The Post-2020 Global Biodiversity Framework will be agreed at the CBD COP15 Part 2 in December in Montreal. Despite the Kunming Declaration and commitments made by signatory parties, huge challenges remain to achieve an ambitious agreement.
Political dynamics and national interests
Biodiverse developing countries want funding to help their national biodiversity efforts:
The African group is trying to balance protecting nature with its development needs. As such it is keen to see specific funds in place that can support an overall post-2020 framework for biodiversity. The group ideally wants to see a new “Nature Fund” along the lines of the Land Degradation Neutrality Fund or the Green Climate Fund, which can fully support a biodiversity framework. It is asking for 1% of GDP to be committed to nature funding.
The Like-Minded Megadiverse Countries (LMMC) is a group of mega biodiverse countries that came together to negotiate for a stronger framework on Access to Benefit Sharing (ABS – the fair and equitable sharing of the benefits arising from genetic resources), resulting in the Nagoya Protocol. Ahead of the CBD COP15, the group has adopted varied positions:
- Costa Rica and Colombia are asserting high ambition in a post-2020 framework, with Costa Rica co-leading the High Ambition Coalition.
- Brazil (and likely others) will be focusing on more financial resources, particularly through the ABS mechanism.
- India, Indonesia and others are often more passive – as yet their interests are not clear.
Many LMMC countries would be looking to China to protect their interests. However, its joint role in both the Presidency and as Party to the negotiations means China’s positions are difficult to predict.
The EU and JUSCANZ (Japan, the US, Canada, Australia & New Zealand) are seeking consensus on goals and implementation, but not forthcoming on financing developing countries:
The EU is relatively ambitious on biodiversity targets, having already committed to a 2030 biodiversity strategy, including an EU Nature Restoration law that is being finalised. However, the war in Ukraine has resulted in some relaxation and deregulation in parts of the EU.
Currently, some countries (the UK, France, Germany) have announced nature funding. In particular, France has invested political capital in protecting nature and biodiversity by hosting the One Planet Summit, the IUCN Congress and pressuring EU trade deals over biodiversity concerns.
Canada is pushing for ambitious targets and so far has been involved principally as a chair of the Open-Ended Working Group. Japan, Australia and New Zealand are likely to be gently positive influences on targets.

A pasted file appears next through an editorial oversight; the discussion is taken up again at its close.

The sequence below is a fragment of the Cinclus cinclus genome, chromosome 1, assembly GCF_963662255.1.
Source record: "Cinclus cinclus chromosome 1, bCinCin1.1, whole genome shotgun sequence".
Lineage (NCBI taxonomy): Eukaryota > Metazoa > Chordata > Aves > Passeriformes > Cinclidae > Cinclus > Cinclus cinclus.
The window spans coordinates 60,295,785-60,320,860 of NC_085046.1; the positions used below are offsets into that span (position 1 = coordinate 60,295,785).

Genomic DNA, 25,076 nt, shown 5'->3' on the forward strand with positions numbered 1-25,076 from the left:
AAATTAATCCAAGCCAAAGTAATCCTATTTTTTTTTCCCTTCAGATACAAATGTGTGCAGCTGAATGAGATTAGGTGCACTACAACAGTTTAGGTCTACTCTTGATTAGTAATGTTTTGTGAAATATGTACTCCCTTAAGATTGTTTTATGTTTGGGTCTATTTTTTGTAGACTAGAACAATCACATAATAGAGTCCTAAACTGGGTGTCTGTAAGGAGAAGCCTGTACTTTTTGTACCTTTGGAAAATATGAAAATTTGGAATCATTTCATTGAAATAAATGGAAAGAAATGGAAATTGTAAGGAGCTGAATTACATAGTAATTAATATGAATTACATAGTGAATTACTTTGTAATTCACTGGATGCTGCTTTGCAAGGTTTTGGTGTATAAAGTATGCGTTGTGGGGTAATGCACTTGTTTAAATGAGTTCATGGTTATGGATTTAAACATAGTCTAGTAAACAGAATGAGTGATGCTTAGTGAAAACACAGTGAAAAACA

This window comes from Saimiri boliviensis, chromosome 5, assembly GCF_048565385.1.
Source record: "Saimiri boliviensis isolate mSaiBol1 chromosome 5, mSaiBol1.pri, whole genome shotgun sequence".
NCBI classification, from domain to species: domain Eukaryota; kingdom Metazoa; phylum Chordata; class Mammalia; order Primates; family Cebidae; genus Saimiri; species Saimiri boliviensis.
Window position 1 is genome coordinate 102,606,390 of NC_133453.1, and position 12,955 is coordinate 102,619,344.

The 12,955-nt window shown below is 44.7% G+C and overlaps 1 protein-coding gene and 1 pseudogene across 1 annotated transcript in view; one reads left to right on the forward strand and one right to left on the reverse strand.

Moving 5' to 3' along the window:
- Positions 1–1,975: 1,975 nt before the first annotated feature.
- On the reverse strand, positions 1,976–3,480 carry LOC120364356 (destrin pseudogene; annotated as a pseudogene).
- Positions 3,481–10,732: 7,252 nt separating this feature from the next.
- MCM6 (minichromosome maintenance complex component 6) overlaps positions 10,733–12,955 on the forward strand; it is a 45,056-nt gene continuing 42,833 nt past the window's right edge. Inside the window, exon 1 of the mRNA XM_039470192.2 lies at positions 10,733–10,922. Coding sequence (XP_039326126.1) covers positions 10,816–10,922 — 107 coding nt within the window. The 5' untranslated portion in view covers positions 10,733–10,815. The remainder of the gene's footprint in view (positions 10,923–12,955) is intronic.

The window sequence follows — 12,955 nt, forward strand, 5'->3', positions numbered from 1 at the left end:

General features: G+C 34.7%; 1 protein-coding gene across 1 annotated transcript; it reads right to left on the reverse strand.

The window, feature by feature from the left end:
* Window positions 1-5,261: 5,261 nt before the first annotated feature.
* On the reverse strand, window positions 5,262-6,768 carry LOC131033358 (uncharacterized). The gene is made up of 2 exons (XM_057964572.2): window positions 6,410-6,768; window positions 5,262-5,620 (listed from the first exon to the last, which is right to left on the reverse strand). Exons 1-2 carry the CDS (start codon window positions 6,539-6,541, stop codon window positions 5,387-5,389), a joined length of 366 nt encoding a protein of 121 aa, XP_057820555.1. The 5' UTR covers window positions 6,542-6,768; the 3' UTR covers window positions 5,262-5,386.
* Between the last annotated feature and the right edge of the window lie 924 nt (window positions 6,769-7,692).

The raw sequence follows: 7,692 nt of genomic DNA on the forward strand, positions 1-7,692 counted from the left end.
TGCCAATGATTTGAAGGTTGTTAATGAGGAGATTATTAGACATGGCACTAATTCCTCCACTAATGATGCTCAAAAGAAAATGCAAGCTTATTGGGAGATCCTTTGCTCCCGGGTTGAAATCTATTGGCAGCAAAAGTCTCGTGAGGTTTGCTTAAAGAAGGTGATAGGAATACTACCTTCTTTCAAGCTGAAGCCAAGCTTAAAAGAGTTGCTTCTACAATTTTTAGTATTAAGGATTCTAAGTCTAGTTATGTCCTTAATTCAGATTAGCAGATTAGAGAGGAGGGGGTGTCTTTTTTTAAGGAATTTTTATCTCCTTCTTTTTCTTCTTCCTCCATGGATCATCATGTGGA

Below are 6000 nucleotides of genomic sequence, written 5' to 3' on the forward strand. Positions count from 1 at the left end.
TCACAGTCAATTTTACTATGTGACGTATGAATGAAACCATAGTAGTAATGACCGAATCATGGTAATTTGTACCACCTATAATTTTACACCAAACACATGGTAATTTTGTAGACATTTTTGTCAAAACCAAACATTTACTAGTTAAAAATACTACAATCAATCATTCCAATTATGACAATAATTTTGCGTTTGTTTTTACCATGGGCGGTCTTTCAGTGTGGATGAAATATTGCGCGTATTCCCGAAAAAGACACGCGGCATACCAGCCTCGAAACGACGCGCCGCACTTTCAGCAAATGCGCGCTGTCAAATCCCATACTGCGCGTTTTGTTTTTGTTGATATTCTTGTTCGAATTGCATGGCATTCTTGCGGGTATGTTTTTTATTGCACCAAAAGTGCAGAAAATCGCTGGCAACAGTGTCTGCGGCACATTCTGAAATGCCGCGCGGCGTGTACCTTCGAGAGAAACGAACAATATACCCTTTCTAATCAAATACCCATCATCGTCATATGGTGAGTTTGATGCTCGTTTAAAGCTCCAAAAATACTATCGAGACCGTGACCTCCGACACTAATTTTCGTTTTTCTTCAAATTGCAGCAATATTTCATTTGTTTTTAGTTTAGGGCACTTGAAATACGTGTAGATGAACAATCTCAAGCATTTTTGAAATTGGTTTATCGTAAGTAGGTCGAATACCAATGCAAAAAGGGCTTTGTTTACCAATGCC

As the host of the COP26, the UK had a vested interest in securing an ambitious outcome from the CBD, but with new Prime Ministers, domestic policy to protect and restore nature is uncertain.
Uncertain national interests around the CBD include India, Indonesia and Russia:
Each of these countries has influence in international negotiations, with India and Indonesia both being highly biodiverse countries. Their input at the CBD COP15 could be impactful, but we do not yet know on which agendas they will focus.
INFO: Access and Benefit Sharing
- Access and Benefit Sharing of biodiversity (ABS) is one of the three key functions of the CBD.
- In the CBD, ABS is expressed in Article 15 of the 1992 Convention and is based on the sovereign right of countries to ownership of their biodiversity and associated genetic resources.
- The term genetic resources refers to any biological material which contains genes or metabolic material that may be derived from genes.
- The Nagoya Protocol is the negotiated outcome of the Access and Benefit Sharing debate. The protocol came into force in 2014 and codifies ABS. It is a legal framework to create transparent implementation of ABS.
- ABS was intended to be a way to raise money from countries wanting “access” to other countries’ genetic resources, and to incentivise genetically diverse countries to conserve their biodiversity. So far, it is an untapped resource, not generating any significant revenue.
- Technological progress in digital sequencing of genetic information (DSI) has created more challenges to the implementation of ABS:
- Traditionally, ABS was managed using physical samples of genetic material, with tracking to any breakthrough (academic, medical, commercial, etc.).
- But, with DSI, huge amounts of genetic information can be digitally sequenced and stored in publicly available online banks outside the negotiated ABS framework.
- Many countries see this issue as a key way to generate funding for protecting nature and thus a key part of the CBD outcome. Megabiodiverse countries in particular see it as an inextricable part of the CBD package deal.
COP15 information note for participants (for info on registration and media)